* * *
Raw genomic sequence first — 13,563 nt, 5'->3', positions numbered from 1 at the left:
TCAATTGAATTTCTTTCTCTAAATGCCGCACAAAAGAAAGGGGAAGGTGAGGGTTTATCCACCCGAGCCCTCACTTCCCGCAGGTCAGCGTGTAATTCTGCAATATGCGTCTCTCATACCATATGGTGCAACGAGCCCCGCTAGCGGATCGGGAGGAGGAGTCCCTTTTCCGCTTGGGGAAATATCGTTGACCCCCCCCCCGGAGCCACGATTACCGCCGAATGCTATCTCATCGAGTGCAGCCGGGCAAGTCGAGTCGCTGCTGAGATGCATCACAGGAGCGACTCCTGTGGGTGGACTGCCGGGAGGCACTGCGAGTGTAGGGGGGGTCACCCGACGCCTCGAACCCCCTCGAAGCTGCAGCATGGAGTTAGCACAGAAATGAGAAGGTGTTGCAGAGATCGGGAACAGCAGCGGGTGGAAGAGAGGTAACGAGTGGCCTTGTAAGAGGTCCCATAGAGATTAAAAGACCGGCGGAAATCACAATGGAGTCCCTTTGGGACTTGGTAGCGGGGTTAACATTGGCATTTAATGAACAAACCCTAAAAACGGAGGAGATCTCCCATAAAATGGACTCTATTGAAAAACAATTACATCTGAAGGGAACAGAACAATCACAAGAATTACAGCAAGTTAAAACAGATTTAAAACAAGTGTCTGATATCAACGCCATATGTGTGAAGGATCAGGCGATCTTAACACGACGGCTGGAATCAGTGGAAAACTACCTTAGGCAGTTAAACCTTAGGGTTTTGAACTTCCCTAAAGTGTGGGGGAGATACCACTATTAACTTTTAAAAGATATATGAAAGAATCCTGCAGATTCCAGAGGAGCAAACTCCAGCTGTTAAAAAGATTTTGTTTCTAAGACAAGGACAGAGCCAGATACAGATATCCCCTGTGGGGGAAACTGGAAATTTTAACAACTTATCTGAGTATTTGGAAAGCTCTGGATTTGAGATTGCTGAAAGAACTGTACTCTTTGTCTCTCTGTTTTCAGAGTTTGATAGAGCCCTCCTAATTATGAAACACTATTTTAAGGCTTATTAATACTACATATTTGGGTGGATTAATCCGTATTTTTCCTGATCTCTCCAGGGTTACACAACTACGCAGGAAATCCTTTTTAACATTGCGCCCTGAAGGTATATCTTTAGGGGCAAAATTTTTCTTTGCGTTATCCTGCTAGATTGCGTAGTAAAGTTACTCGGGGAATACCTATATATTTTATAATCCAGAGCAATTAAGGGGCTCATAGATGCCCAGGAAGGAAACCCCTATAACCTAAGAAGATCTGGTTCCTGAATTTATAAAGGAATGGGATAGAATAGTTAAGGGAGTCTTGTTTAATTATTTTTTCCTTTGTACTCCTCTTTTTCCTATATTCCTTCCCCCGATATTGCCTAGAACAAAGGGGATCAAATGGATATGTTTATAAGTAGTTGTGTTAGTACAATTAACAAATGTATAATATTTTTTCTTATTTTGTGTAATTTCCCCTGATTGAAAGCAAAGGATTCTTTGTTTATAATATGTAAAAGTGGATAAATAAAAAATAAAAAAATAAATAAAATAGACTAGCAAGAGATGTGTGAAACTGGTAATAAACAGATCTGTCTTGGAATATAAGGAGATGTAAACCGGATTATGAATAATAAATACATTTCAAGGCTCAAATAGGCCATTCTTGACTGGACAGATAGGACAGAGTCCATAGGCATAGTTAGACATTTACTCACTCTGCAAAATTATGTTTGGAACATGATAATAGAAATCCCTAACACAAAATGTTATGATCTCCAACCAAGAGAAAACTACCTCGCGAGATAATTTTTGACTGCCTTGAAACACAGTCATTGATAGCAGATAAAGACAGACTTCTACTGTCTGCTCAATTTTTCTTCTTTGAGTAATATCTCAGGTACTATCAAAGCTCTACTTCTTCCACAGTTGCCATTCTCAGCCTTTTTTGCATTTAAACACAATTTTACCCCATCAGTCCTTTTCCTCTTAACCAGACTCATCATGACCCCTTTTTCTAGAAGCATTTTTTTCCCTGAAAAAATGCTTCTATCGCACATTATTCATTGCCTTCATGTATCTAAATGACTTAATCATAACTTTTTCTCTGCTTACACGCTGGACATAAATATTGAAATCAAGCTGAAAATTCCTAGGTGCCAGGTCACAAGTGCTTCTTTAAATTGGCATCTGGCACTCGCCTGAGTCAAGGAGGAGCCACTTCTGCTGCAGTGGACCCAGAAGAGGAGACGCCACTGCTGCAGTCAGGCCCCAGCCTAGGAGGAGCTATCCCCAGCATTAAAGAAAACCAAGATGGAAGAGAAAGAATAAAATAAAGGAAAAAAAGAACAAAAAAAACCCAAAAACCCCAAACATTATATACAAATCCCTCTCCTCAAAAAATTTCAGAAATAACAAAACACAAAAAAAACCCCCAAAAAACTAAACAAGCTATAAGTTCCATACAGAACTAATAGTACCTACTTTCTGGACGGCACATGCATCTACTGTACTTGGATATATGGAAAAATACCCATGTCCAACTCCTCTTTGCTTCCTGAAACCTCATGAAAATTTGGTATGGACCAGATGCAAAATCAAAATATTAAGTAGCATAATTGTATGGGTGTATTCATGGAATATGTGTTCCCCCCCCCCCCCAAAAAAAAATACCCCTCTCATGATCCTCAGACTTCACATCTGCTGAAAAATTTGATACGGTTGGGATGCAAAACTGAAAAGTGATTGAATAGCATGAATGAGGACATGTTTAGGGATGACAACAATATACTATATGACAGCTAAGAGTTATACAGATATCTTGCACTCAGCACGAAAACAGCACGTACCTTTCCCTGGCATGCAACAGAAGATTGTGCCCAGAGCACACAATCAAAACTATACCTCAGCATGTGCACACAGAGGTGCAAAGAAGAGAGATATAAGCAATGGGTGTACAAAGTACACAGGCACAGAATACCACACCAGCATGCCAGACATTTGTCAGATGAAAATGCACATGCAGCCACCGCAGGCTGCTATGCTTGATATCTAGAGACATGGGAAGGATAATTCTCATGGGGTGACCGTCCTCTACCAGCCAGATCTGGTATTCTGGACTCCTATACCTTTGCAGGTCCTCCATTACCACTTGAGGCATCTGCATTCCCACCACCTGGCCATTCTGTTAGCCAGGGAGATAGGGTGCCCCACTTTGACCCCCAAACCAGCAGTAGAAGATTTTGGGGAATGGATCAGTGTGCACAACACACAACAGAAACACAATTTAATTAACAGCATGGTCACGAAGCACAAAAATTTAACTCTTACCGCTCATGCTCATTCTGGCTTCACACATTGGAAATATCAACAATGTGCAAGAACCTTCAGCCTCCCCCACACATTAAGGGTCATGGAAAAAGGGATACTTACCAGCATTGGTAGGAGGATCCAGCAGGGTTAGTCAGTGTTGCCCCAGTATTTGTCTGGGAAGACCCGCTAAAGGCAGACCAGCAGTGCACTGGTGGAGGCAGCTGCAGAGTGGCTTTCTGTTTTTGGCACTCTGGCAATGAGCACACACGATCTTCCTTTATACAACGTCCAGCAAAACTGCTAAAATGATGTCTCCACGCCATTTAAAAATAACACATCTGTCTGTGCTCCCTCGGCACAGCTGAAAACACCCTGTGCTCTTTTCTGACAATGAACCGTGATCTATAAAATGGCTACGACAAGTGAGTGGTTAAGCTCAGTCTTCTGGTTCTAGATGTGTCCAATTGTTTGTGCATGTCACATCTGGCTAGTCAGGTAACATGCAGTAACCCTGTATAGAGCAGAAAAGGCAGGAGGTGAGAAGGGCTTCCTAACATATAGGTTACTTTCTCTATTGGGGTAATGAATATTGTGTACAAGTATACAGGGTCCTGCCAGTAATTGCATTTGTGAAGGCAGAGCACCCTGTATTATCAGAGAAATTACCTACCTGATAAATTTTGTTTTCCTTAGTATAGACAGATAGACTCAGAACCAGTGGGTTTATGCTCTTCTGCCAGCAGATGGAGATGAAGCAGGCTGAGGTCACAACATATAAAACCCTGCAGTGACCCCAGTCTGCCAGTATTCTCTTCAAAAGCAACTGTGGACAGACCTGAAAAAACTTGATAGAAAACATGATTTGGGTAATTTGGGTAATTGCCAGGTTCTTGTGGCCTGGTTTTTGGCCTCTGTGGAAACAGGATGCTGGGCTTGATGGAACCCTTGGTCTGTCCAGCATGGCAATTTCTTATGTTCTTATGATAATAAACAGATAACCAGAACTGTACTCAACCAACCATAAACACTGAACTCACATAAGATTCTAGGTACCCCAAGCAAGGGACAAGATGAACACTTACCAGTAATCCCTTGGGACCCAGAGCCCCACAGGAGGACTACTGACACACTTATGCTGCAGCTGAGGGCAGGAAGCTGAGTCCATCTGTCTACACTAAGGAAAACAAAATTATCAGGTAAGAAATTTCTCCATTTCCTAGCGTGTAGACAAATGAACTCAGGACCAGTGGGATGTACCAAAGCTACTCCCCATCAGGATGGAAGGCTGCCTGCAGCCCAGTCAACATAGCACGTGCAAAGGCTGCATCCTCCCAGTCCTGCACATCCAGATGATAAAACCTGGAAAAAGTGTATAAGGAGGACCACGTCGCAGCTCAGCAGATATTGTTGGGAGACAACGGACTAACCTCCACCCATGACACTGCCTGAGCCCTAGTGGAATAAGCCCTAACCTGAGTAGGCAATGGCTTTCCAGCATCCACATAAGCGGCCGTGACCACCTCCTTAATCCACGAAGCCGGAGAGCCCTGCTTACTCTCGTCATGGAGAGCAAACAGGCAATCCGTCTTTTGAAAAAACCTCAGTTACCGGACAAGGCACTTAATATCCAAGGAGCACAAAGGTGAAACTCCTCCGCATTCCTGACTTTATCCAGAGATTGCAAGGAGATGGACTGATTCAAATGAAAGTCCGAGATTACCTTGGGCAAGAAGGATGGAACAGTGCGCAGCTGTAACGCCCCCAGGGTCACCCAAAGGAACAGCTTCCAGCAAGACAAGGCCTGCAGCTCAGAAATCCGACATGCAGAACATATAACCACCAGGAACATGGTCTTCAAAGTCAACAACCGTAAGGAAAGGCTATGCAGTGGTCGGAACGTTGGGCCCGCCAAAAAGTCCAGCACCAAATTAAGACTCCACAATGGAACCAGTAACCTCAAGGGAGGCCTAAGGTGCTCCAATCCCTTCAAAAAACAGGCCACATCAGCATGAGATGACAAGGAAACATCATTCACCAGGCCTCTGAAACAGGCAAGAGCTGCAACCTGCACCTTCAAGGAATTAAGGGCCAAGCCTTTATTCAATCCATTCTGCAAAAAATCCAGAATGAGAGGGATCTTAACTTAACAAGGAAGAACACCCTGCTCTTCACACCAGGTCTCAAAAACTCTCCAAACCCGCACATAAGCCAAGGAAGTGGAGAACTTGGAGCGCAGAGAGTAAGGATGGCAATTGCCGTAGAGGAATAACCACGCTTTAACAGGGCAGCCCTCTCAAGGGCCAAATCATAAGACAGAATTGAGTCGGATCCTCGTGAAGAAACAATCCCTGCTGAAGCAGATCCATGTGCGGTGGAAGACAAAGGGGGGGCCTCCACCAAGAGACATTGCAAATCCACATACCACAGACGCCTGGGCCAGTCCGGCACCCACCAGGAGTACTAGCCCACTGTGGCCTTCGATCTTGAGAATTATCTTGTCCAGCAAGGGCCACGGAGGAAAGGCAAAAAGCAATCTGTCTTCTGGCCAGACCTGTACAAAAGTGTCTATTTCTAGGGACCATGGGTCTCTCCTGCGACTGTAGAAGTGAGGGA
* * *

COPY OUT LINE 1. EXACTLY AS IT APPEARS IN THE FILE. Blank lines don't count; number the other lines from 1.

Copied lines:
Raw genomic sequence first — 13,563 nt, 5'->3', positions numbered from 1 at the left: